Over a decade ago, the scientific community raised the alarm over New Delhi metallo-β-lactamase-1 (NDM-1), an enzyme that confers resistance to most antibiotics on bacteria such as Klebsiella pneumoniae and Escherichia coli. The gene for this enzyme, which subsequently spread around the world, was traced back to an infection in a Swedish patient treated at a New Delhi medical facility. Now, new research shows another highly drug resistant pathogen that has gone global most likely originated on the Indian subcontinent too.

Sequencing of 340 samples of the multi-drug resistant Staphylococcus aureus strain, known as the Bengal Bay clone, has traced its origins to the Indian subcontinent in the 1960s.1 The samples were collected over 10–15 years from 14 countries, including India and Bangladesh.

Methicillin-resistant Staphylococcus aureus (MRSA) is principally a threat to hospital patients and the immunocompromised and can often lead to deadly conditions such as sepsis. MRSA claimed nearly 20,000 lives in the US in 2017 alone.

Steven Tong, associate professor at the Peter Doherty Institute for Infection and Immunity in Australia, and his team attempted to work out when the Bengal Bay clone formed by measuring the mutation rates of the samples. ‘Based on that, we could estimate backwards back to when we think it all started – 1960,’ says Tong.`

Joakim Larsson, who is the director at the centre for antibiotic resistance research at University of Gothenburg in Sweden, says studies like this one that trace the origin of resistant pathogens are valuable to manage antibiotic resistance. ‘I think we can expect to see more and more problematic pathogens coming from regions with poor antibiotic stewardship and insufficient transmission control,’ he says.

India’s growing resistance problem

Antibiotic resistance isn’t a problem for just India though. According to the UN, 700,000 people die every year as a result of antimicrobial resistance. By 2050, this number could hit 10 million.

But the problem in India is particularly acute. A recent review found that 70% of Klebsiella spp, 54% of E. coli and 78% of Acinetobacter isolates obtained from babies with neonatal sepsis in hospitals were multi-drug resistant.2 Another study found that 70% of 207 individuals in India had antibiotic resistant bacteria in their stools.3

The US Center for Disease Dynamics, Economics and Policy has developed a tool called the Drug Resistance Index (DRI), which maps out the efficacy of antibiotics for particular pathogens in a specific location. In a 2019 study, India was found to have the lowest DRI among 41 countries, indicating that the country has high levels of resistance to most commonly consumed antibiotics in the country. Other countries with extremely low DRI scores include Ecuador, Thailand and Venezuela. Wealthy countries such as Sweden, Canada and Denmark were found to be the best stewards of antibiotics.

As meat production continues to grow in developing countries, antibiotic resistance is also rapidly spreading through animals as farmers rely heavily on antibiotics to keep livestock healthy. The epicentres of antibiotic resistance in animals lie in India and China. Kamini Walia, a scientist at the division of epidemiology and communicable diseases at the Indian Council of Medical Research, says two things drive resistance in people in India: irrational use of antibiotics and poor sanitation.

It is little surprise that India struggles with resistance problems when it is one of the largest consumers of antibiotics in the world. The nation’s drug laws restrict the sale of antibiotics without a prescription, but pharmacists often ignore this. Problems with unnecessary antibiotics prescriptions persist too.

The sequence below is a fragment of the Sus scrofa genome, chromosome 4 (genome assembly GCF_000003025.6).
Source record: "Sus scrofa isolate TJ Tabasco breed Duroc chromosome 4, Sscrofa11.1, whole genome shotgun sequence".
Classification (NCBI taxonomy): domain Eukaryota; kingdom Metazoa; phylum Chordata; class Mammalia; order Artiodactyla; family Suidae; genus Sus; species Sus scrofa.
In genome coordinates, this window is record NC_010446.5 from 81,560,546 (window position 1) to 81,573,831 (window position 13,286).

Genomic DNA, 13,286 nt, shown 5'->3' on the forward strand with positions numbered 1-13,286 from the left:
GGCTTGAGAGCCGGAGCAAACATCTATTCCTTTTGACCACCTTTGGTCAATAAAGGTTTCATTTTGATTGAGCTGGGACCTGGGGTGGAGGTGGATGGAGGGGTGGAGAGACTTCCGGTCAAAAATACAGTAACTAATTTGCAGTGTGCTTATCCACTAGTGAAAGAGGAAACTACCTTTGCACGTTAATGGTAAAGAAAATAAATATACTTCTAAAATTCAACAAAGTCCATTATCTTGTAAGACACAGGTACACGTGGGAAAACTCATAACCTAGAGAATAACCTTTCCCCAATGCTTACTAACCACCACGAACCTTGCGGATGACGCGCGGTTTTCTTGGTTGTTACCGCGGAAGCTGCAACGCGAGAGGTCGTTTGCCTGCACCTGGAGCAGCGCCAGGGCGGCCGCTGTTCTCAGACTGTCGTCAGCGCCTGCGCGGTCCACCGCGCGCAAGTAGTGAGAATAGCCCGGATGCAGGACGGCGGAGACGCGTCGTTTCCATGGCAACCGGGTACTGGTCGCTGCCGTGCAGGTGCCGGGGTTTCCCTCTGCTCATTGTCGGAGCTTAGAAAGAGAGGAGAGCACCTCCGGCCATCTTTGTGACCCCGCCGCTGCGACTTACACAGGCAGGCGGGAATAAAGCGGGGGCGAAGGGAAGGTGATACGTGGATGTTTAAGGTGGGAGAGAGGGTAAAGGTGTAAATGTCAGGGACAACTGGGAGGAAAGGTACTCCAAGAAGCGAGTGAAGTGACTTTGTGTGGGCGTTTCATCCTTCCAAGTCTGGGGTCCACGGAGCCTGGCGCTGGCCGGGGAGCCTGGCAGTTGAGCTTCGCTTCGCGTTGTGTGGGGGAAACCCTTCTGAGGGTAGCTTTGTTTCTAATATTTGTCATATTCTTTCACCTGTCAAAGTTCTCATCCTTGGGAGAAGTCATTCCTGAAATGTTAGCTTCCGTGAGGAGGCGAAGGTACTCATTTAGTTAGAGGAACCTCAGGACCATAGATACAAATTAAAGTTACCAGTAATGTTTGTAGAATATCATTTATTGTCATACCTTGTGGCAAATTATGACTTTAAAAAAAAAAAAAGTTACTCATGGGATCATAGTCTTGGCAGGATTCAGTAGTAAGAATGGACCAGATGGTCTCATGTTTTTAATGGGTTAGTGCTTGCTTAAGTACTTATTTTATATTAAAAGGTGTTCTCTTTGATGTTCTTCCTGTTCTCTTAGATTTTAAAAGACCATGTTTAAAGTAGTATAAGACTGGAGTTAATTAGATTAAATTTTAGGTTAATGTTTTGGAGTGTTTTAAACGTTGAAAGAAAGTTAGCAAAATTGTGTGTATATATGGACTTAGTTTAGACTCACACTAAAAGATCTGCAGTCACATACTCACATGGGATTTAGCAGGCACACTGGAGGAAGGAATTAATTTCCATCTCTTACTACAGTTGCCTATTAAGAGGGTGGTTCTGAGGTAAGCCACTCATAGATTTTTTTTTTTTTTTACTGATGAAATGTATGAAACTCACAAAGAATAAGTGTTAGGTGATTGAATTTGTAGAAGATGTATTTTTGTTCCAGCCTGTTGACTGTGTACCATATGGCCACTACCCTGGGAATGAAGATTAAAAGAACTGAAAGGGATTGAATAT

India also suffers from a severe shortage of doctors and pharmacists, particularly in rural areas. ‘How can you think of having a good antibiotics stewardship programme in the absence of the human resources you require to run it?’ says Walia. To top it all, medical consultation and diagnostic tests are more expensive than antibiotics, she notes, forcing people to self-medicate.

A superbug birthplace?

There have been reports of other superbugs arising in India. Last year, scientists at a hospital in Vellore reported a highly virulent form of K. pneumoniae. It was resistant to carbapenem antibiotics, which are reserved for fighting multidrug resistant bacteria. More than half of the patients who reported this strain succumbed to the infection – an unusually high mortality rate.

While NDM-1 and Bengal Bay Clone have been traced to the subcontinent, it’s not clear how many superbugs originate from the Indian subcontinent. The quality of resistance surveillance varies from country to country. ‘If a country has more surveillance or better surveillance, they can find a superbug first but that superbug may not have emerged in that country,’ says Coilin Nunan, scientific adviser for the charity Alliance to Save our Antibiotics. ‘And so, sometimes where something is first found can get blamed for the emergence, but that’s not necessarily the case.’

He notes that antibiotic resistance genes can jump from one bacterium to another, making it hard to track their spread. Sometimes resistance emerges in one country, but is only scaled up in another, Nunan adds.

Ramanan Laxminarayan, founder and director of the CDDEP, says it’s unfair to call India a ‘birthplace of superbugs’ based on the NDM-1 and Bengal Bay Clone findings. ‘These [superbugs] are being selected for everywhere, all the time,’ says Laxminarayan, citing the example of the US300 MRSA strain that was first reported in the US and is now found in many countries. ‘The likelihood in India is potentially greater because of the background of burden of bacterial infections, large population, easy transmission of pathogens and large use of antibiotics.’